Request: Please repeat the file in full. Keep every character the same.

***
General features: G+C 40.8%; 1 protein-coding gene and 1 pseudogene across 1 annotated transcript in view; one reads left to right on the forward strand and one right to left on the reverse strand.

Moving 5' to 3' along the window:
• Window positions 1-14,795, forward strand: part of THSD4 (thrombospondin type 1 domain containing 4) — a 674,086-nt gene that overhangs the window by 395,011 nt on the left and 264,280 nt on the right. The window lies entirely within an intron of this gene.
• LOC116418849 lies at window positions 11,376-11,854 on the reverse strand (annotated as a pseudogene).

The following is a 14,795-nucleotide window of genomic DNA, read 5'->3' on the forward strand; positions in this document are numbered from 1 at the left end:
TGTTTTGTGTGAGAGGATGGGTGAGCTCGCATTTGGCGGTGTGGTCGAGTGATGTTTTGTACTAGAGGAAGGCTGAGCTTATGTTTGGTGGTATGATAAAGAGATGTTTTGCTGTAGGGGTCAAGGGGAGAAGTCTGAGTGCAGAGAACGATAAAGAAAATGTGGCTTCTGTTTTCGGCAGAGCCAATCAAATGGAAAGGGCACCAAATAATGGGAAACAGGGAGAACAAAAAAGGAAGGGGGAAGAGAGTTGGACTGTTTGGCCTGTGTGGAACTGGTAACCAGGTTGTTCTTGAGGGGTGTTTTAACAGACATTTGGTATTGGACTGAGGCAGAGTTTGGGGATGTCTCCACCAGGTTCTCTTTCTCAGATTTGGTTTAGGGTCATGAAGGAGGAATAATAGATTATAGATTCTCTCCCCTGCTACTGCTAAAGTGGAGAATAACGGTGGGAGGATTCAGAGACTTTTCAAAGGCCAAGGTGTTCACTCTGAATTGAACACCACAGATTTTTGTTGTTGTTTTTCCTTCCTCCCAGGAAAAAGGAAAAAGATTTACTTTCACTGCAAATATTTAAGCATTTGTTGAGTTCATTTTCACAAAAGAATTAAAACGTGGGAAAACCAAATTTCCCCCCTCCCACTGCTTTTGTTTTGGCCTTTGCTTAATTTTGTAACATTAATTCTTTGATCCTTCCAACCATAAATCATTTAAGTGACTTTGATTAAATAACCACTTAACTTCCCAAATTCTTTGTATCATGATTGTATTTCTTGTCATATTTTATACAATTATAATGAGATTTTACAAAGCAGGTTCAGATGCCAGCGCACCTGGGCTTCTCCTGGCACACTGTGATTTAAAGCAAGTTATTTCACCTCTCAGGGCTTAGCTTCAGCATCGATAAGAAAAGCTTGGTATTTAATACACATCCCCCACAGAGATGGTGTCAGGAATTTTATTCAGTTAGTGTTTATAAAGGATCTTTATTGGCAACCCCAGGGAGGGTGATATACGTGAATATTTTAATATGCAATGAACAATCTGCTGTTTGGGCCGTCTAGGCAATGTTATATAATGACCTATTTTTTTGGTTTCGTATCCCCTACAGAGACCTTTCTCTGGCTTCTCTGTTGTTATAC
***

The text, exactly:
General features: G+C 40.8%; 1 protein-coding gene and 1 pseudogene across 1 annotated transcript in view; one reads left to right on the forward strand and one right to left on the reverse strand.

Moving 5' to 3' along the window:
• Window positions 1-14,795, forward strand: part of THSD4 (thrombospondin type 1 domain containing 4) — a 674,086-nt gene that overhangs the window by 395,011 nt on the left and 264,280 nt on the right. The window lies entirely within an intron of this gene.
• LOC116418849 lies at window positions 11,376-11,854 on the reverse strand (annotated as a pseudogene).

The following is a 14,795-nucleotide window of genomic DNA, read 5'->3' on the forward strand; positions in this document are numbered from 1 at the left end:
TGTTTTGTGTGAGAGGATGGGTGAGCTCGCATTTGGCGGTGTGGTCGAGTGATGTTTTGTACTAGAGGAAGGCTGAGCTTATGTTTGGTGGTATGATAAAGAGATGTTTTGCTGTAGGGGTCAAGGGGAGAAGTCTGAGTGCAGAGAACGATAAAGAAAATGTGGCTTCTGTTTTCGGCAGAGCCAATCAAATGGAAAGGGCACCAAATAATGGGAAACAGGGAGAACAAAAAAGGAAGGGGGAAGAGAGTTGGACTGTTTGGCCTGTGTGGAACTGGTAACCAGGTTGTTCTTGAGGGGTGTTTTAACAGACATTTGGTATTGGACTGAGGCAGAGTTTGGGGATGTCTCCACCAGGTTCTCTTTCTCAGATTTGGTTTAGGGTCATGAAGGAGGAATAATAGATTATAGATTCTCTCCCCTGCTACTGCTAAAGTGGAGAATAACGGTGGGAGGATTCAGAGACTTTTCAAAGGCCAAGGTGTTCACTCTGAATTGAACACCACAGATTTTTGTTGTTGTTTTTCCTTCCTCCCAGGAAAAAGGAAAAAGATTTACTTTCACTGCAAATATTTAAGCATTTGTTGAGTTCATTTTCACAAAAGAATTAAAACGTGGGAAAACCAAATTTCCCCCCTCCCACTGCTTTTGTTTTGGCCTTTGCTTAATTTTGTAACATTAATTCTTTGATCCTTCCAACCATAAATCATTTAAGTGACTTTGATTAAATAACCACTTAACTTCCCAAATTCTTTGTATCATGATTGTATTTCTTGTCATATTTTATACAATTATAATGAGATTTTACAAAGCAGGTTCAGATGCCAGCGCACCTGGGCTTCTCCTGGCACACTGTGATTTAAAGCAAGTTATTTCACCTCTCAGGGCTTAGCTTCAGCATCGATAAGAAAAGCTTGGTATTTAATACACATCCCCCACAGAGATGGTGTCAGGAATTTTATTCAGTTAGTGTTTATAAAGGATCTTTATTGGCAACCCCAGGGAGGGTGATATACGTGAATATTTTAATATGCAATGAACAATCTGCTGTTTGGGCCGTCTAGGCAATGTTATATAATGACCTATTTTTTTGGTTTCGTATCCCCTACAGAGACCTTTCTCTGGCTTCTCTGTTGTTATAC